I came up with all sorts of solutions. Maybe I could call TB and he could pick me up. Maybe I could suggest to Fontessa that we run back to her car and drive around to the finish line. Maybe I could ask one of the officials to give me a ride back with them when they packed up. In the meantime, Fontessa was coming up with all sorts of encouraging suggestions. Perhaps setting a goal ahead to run to would help. "I don't think so," I would reply in what I thought of as a sad pathetic voice, suitable for a loser who couldn't run any further than 15 km. She'd jog along beside me as I walked. I'd try to run again, thinking darker and more desperate thoughts. I felt guilty because I was ruining Fontessa's run. I felt guilty because I was going to be late to the finish line. I felt guilty because I was letting everyone down by failing to run the whole way. I felt guilty because those walk/run ladies were now out of sight somewhere ahead of me.

I realised that I was last as there was an official riding a bike just behind me. I'd been so sure that I was going to finish ahead of the walk/run ladies.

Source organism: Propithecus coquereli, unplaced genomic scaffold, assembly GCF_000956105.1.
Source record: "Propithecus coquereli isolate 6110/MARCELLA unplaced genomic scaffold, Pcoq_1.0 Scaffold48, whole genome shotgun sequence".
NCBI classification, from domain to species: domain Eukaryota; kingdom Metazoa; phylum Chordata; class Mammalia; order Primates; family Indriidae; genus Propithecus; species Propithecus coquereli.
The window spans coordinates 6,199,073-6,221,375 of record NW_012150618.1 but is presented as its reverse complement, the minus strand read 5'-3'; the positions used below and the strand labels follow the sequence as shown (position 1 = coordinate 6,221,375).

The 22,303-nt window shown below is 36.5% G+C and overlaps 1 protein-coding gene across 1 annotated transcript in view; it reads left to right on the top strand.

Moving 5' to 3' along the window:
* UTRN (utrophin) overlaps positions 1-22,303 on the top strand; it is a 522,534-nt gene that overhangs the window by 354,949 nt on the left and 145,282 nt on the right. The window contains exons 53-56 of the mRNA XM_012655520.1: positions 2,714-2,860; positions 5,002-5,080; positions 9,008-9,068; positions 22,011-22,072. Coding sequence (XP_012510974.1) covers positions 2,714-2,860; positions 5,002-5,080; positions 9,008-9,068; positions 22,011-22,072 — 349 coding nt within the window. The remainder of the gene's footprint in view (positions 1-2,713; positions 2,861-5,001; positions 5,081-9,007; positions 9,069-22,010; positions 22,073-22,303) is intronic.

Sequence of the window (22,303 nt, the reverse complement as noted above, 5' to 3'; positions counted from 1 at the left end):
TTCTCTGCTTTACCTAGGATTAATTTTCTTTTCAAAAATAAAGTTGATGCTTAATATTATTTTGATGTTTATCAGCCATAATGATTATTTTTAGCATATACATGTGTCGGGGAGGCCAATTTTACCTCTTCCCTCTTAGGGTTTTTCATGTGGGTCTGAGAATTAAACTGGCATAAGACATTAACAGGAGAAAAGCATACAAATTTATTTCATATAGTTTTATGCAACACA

Then a light dawned. I used to be one of those walk/run ladies. I used to push myself through walk/run intervals. Maybe I could do it again. After all, my goal was to finish the half marathon. I'd vowed I'd get across the line even if I had to walk the last few kms.

I started running for a minute and then walking for a minute. Fontessa kept encouraging me and trying to distract me with general chatter. Somewhere I changed from running a minute at a time to running to a tree or a signpost. I told Fontessa that her goal idea was working for me and she started setting the goals for me, a little further than I would have set them, but I dug deep and headed for her goals. After a couple of kms of this I tried to run a bit further than the goal each time. I made it past the point where we used to meet to start our long runs and I came to a halt again. "I can't run any more," I said. "I'll walk from here."

Fontessa stopped jogging and started walking with me. We turned a bend and I saw a lovely long flat stretch of bike path beside the lake. I started to run again, telling Fontessa I was going to make it to the official at the foot of the Commonwealth Bridge. She started jogging with me again, encouraging me all the way. On that stretch I decided that I was going to walk up to the highest point on the bridge and then try to run the rest of the way. I managed to get myself going again. Fontessa chatted away, distracting me, and I kept running.